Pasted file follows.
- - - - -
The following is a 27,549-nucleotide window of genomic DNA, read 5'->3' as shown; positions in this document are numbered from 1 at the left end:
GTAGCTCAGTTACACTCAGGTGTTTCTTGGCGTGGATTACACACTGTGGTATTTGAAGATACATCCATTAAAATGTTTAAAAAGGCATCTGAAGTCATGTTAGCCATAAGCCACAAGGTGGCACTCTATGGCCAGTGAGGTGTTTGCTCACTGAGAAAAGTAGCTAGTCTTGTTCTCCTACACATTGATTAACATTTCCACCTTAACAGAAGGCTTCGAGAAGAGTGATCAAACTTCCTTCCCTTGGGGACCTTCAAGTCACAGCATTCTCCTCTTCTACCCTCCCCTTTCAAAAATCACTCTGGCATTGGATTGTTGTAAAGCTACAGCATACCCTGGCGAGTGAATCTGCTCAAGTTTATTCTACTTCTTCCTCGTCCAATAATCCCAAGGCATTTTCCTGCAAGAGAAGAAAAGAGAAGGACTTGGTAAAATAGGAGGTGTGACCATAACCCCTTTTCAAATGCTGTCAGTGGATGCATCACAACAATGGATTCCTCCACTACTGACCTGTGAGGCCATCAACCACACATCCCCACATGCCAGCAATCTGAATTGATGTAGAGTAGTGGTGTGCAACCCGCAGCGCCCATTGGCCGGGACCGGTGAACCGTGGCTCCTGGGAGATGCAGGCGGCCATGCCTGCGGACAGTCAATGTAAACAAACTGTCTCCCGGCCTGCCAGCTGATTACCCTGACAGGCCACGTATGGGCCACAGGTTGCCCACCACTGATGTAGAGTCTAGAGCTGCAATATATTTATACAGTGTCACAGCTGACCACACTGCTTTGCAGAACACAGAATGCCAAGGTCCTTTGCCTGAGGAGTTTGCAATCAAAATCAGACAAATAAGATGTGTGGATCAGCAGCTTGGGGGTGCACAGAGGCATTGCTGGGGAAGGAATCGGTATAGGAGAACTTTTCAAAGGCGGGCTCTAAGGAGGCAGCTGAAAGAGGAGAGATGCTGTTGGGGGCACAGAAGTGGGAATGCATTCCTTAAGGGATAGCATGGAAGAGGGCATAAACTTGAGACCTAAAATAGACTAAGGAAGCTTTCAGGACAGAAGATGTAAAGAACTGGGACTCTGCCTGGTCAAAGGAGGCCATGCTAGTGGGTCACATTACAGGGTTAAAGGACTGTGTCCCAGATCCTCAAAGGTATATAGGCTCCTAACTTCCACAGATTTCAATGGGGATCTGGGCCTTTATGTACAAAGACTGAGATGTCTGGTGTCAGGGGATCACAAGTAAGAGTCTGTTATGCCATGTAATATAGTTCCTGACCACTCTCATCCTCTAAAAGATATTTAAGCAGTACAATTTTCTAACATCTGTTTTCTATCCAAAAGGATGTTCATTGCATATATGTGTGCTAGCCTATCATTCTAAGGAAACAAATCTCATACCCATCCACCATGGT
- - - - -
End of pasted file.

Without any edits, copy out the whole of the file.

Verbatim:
The following is a 27,549-nucleotide window of genomic DNA, read 5'->3' as shown; positions in this document are numbered from 1 at the left end:
GTAGCTCAGTTACACTCAGGTGTTTCTTGGCGTGGATTACACACTGTGGTATTTGAAGATACATCCATTAAAATGTTTAAAAAGGCATCTGAAGTCATGTTAGCCATAAGCCACAAGGTGGCACTCTATGGCCAGTGAGGTGTTTGCTCACTGAGAAAAGTAGCTAGTCTTGTTCTCCTACACATTGATTAACATTTCCACCTTAACAGAAGGCTTCGAGAAGAGTGATCAAACTTCCTTCCCTTGGGGACCTTCAAGTCACAGCATTCTCCTCTTCTACCCTCCCCTTTCAAAAATCACTCTGGCATTGGATTGTTGTAAAGCTACAGCATACCCTGGCGAGTGAATCTGCTCAAGTTTATTCTACTTCTTCCTCGTCCAATAATCCCAAGGCATTTTCCTGCAAGAGAAGAAAAGAGAAGGACTTGGTAAAATAGGAGGTGTGACCATAACCCCTTTTCAAATGCTGTCAGTGGATGCATCACAACAATGGATTCCTCCACTACTGACCTGTGAGGCCATCAACCACACATCCCCACATGCCAGCAATCTGAATTGATGTAGAGTAGTGGTGTGCAACCCGCAGCGCCCATTGGCCGGGACCGGTGAACCGTGGCTCCTGGGAGATGCAGGCGGCCATGCCTGCGGACAGTCAATGTAAACAAACTGTCTCCCGGCCTGCCAGCTGATTACCCTGACAGGCCACGTATGGGCCACAGGTTGCCCACCACTGATGTAGAGTCTAGAGCTGCAATATATTTATACAGTGTCACAGCTGACCACACTGCTTTGCAGAACACAGAATGCCAAGGTCCTTTGCCTGAGGAGTTTGCAATCAAAATCAGACAAATAAGATGTGTGGATCAGCAGCTTGGGGGTGCACAGAGGCATTGCTGGGGAAGGAATCGGTATAGGAGAACTTTTCAAAGGCGGGCTCTAAGGAGGCAGCTGAAAGAGGAGAGATGCTGTTGGGGGCACAGAAGTGGGAATGCATTCCTTAAGGGATAGCATGGAAGAGGGCATAAACTTGAGACCTAAAATAGACTAAGGAAGCTTTCAGGACAGAAGATGTAAAGAACTGGGACTCTGCCTGGTCAAAGGAGGCCATGCTAGTGGGTCACATTACAGGGTTAAAGGACTGTGTCCCAGATCCTCAAAGGTATATAGGCTCCTAACTTCCACAGATTTCAATGGGGATCTGGGCCTTTATGTACAAAGACTGAGATGTCTGGTGTCAGGGGATCACAAGTAAGAGTCTGTTATGCCATGTAATATAGTTCCTGACCACTCTCATCCTCTAAAAGATATTTAAGCAGTACAATTTTCTAACATCTGTTTTCTATCCAAAAGGATGTTCATTGCATATATGTGTGCTAGCCTATCATTCTAAGGAAACAAATCTCATACCCATCCACCATGGT